In Derek’s words:
“When COVID-19 interrupted the world, churches were not immune. I’ve had to become skilled at leading meetings, classes, counseling sessions, and prayer gatherings over Zoom. Hardest of all, I’ve had to learn to trust in stuff I can no longer see. Without an in-person setting, most of my work is a message in a bottle. I create and package and send things out with only a trust that it will reach someone.
Ministry has never been more remote. I don’t like it. But I like what God has been doing in me through all of this. I like that my work is based more in faith than ever before. I like how this has brought churches together in the sharing of ideas and resources, and how we’re all learning that our congregations are stronger than we may have first believed. I do believe that God is working within to bend our churches into new–and perhaps, stronger–shapes. He is, at the very least, doing that with me.”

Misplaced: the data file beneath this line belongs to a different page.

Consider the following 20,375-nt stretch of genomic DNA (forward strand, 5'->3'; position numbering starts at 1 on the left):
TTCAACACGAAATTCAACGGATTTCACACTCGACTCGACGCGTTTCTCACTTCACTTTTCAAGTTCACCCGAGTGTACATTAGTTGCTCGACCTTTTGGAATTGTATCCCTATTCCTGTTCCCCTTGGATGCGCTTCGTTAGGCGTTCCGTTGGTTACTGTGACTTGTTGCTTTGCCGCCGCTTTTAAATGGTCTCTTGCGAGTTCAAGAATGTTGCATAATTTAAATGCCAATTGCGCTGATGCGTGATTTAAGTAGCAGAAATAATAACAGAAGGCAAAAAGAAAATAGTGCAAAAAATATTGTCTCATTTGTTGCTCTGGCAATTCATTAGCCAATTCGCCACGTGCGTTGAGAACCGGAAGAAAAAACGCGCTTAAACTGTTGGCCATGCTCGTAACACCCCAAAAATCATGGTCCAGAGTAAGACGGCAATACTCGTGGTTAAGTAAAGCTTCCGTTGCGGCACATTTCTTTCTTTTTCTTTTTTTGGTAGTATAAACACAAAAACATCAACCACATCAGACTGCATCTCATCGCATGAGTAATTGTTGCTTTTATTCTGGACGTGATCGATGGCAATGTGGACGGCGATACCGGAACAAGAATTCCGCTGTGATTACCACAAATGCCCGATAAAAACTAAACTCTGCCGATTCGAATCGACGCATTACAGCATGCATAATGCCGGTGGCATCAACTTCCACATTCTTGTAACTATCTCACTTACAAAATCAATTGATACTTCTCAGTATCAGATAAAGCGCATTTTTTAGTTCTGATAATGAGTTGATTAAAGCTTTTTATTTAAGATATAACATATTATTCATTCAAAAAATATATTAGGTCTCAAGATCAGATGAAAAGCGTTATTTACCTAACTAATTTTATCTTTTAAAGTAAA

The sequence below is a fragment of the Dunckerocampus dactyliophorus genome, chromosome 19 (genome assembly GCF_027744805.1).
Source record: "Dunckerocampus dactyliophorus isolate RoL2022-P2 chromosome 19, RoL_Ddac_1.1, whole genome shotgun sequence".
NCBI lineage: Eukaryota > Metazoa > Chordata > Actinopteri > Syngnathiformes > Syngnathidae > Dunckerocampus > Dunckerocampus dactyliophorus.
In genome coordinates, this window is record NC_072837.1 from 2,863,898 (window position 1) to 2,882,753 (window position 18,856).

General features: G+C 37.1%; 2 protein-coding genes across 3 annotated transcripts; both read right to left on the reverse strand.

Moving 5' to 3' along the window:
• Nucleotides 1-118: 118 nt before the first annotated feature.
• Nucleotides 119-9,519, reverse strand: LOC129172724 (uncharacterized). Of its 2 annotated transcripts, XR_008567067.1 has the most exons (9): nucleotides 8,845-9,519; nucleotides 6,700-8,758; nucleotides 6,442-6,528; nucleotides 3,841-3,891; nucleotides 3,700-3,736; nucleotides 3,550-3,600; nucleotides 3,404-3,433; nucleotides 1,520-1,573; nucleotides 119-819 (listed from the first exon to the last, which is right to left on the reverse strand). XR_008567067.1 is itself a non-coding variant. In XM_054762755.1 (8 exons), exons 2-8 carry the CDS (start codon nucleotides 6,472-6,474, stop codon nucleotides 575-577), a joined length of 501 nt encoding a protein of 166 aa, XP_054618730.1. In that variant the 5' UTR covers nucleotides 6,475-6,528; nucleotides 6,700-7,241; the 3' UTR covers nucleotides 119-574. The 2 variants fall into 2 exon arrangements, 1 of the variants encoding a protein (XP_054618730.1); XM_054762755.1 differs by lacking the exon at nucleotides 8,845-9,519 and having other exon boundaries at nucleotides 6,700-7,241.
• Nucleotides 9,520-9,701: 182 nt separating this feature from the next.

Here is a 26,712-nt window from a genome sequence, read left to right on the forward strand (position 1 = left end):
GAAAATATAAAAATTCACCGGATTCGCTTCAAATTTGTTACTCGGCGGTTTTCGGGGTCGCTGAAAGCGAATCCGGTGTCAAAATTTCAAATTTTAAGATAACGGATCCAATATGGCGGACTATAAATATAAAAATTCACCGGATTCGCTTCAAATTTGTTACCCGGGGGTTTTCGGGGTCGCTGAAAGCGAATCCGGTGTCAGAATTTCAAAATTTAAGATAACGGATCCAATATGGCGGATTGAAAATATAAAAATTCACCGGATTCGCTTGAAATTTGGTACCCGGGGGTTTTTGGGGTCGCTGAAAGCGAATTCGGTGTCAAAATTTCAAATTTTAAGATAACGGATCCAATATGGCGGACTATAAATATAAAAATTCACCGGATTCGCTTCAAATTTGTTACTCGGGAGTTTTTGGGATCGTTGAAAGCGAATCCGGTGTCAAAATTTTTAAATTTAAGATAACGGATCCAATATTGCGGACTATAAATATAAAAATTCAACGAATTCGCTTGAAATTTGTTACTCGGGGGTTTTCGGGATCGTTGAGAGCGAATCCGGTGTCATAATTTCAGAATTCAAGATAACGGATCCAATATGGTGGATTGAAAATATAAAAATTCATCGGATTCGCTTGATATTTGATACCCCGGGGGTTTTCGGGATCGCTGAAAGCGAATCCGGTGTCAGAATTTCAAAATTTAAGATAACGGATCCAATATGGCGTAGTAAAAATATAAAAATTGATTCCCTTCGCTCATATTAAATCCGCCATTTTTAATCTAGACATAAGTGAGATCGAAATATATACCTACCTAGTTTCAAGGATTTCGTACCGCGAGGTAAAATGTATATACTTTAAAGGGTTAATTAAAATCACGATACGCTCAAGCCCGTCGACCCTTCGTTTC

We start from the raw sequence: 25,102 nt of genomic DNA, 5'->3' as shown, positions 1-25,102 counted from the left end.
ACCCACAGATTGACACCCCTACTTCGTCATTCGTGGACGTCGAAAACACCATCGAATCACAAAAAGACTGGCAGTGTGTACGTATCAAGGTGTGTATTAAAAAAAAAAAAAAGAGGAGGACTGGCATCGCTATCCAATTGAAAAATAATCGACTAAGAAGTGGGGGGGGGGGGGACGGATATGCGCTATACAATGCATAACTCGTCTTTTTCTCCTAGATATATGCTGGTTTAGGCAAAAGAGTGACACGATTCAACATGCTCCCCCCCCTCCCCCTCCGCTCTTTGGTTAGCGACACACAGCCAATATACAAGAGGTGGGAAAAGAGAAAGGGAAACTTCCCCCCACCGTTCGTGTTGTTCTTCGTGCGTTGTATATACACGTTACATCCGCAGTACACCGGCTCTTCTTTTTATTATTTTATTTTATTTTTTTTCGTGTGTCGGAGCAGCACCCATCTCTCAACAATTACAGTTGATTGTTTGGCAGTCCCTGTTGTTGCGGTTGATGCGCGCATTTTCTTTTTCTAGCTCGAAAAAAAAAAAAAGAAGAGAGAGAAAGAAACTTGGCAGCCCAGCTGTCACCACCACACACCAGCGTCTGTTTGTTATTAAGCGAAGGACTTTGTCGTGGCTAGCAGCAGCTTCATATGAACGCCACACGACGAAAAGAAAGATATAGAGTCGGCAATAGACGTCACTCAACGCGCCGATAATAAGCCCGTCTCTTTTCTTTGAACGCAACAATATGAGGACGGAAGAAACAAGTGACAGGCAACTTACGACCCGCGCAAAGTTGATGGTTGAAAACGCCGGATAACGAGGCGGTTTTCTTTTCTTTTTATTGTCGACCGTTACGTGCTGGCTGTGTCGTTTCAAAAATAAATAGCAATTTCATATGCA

Justin Miller, MDiv ’20
Justin grew up in Norfolk, VA, and was the first person in his family to go to college. He has been involved in church as a volunteer since the age of 13 by playing worship music. Justin has a BA in Youth Ministry & Preaching from Johnson University and graduated from Emmanuel Christian Seminary with an MDiv in Christian Care & Counseling.
In Justin’s words:
“Finishing seminary and entering into full-time ministry during a global pandemic has been challenging. There have been days where I feel like I can’t connect with the community. The church has experienced grief from the unexpected loss of loved ones. There have been growing pains of learning to work with people who are different than myself.
Through the mentoring relationship, God has taught me a lot about myself. I’ve wrestled with questions about future ministry plans, what my passions are, where I find joy, and how to manage conflict.